eight witnesses are necessary nor that their testimony will not be cumulative. The inference is drawn that the testimony of these eight witnesses will, at least in part, be cumulative. These witnesses, as well as the others named and intended to be called by the defendant, are for the most part either employees of the defendant or persons retained by it in connection with the preparation of its defense.
Little weight can be given to the defendant's contention that the witnesses are beyond reach of subpoena from this district and that the defendant may be harmed by offering their testimony in deposition form because the jury will lack opportunity to observe and hear them in person. The defendant does not aver that any of the witnesses will refuse to appear voluntarily in this district when requested and, in view of the relationship between the defendant and its witnesses, it would be unrealistic to infer that these witnesses would ignore such a request by the defendant. This is supported by the defendant's alternative contention that it would be put to a greater expense to bring its witnesses to this district for the trial.
The defendant's motion essentially rests on its assertions that the distance to be travelled by its witnesses to a trial in the Middle District would be approximately 100 miles less than to one in this district, and that the case would be reached for trial at an earlier date in the Middle District. Defendant has filed no affidavit of any proposed witness alleging that attendance at trial in this district would, for any reason, inconvenience the witness. In view of available modern transportation facilities the mileage differential is inconclusive. While prompt disposition of litigation is highly desirable, it should not be permitted, ipso facto, to deprive the plaintiff of his choice of forum.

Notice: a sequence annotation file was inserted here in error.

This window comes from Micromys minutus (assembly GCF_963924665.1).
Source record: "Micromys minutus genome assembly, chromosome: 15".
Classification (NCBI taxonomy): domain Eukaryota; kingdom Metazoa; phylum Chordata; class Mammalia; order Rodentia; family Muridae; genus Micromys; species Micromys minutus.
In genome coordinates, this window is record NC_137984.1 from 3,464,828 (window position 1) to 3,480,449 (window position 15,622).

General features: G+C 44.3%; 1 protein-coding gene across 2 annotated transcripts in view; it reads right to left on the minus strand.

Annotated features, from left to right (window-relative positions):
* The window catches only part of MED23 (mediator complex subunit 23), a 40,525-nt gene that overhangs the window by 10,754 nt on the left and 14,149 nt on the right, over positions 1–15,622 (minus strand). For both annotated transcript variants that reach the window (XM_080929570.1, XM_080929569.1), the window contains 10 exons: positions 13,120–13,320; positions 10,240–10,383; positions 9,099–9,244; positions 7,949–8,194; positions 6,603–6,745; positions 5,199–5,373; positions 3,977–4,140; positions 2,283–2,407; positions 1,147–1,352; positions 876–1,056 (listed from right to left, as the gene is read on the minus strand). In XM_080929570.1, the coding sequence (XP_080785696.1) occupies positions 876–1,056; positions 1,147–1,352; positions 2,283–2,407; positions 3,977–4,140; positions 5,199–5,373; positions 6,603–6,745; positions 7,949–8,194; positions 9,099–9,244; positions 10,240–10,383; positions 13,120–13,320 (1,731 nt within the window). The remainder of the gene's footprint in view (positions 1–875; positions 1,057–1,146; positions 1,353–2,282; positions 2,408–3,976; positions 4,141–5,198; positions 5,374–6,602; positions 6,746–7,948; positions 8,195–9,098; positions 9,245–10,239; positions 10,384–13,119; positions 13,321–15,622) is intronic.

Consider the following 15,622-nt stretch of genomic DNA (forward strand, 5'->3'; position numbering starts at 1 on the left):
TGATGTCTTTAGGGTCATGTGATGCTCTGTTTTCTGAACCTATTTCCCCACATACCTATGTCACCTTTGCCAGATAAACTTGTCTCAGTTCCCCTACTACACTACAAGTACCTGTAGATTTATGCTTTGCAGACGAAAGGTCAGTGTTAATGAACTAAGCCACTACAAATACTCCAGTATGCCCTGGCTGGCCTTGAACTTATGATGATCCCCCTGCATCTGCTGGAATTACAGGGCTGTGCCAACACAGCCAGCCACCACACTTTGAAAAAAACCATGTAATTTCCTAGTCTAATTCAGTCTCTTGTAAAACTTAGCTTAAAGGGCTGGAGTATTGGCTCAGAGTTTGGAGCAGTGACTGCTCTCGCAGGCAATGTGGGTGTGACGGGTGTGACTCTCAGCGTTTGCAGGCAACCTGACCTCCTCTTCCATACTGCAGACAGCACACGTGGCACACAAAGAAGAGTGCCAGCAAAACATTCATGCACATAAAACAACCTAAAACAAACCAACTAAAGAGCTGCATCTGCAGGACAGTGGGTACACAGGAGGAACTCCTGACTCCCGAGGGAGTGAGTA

In passing upon defendant's motion to transfer, the court is obliged to give consideration to the same factors, including plaintiff's choice of forum, which were relevant under the doctrine of forum non conveniens, but the court now has a broader discretion in determining whether a transfer should be granted upon a lesser showing of inconvenience than that required by that old doctrine. Norwood v. Kirkpatrick, 1955, 349 U.S. 29, 75 S. Ct. 544, 99 L. Ed. 789.
After consideration of all the relevant factors, the court concludes that the convenience which would result to the defendant and its witnesses by a transfer of this action to the Middle District is insufficient in degree to outweigh the plaintiff's choice of forum made in exercise of the right given the plaintiff by the Federal Employers' Liability Act,
and that the interest of justice does not require the transfer of this action.
Accordingly, this 11th day of February, 1957, the defendant's motion for transfer to the Middle District of Pennsylvania is denied.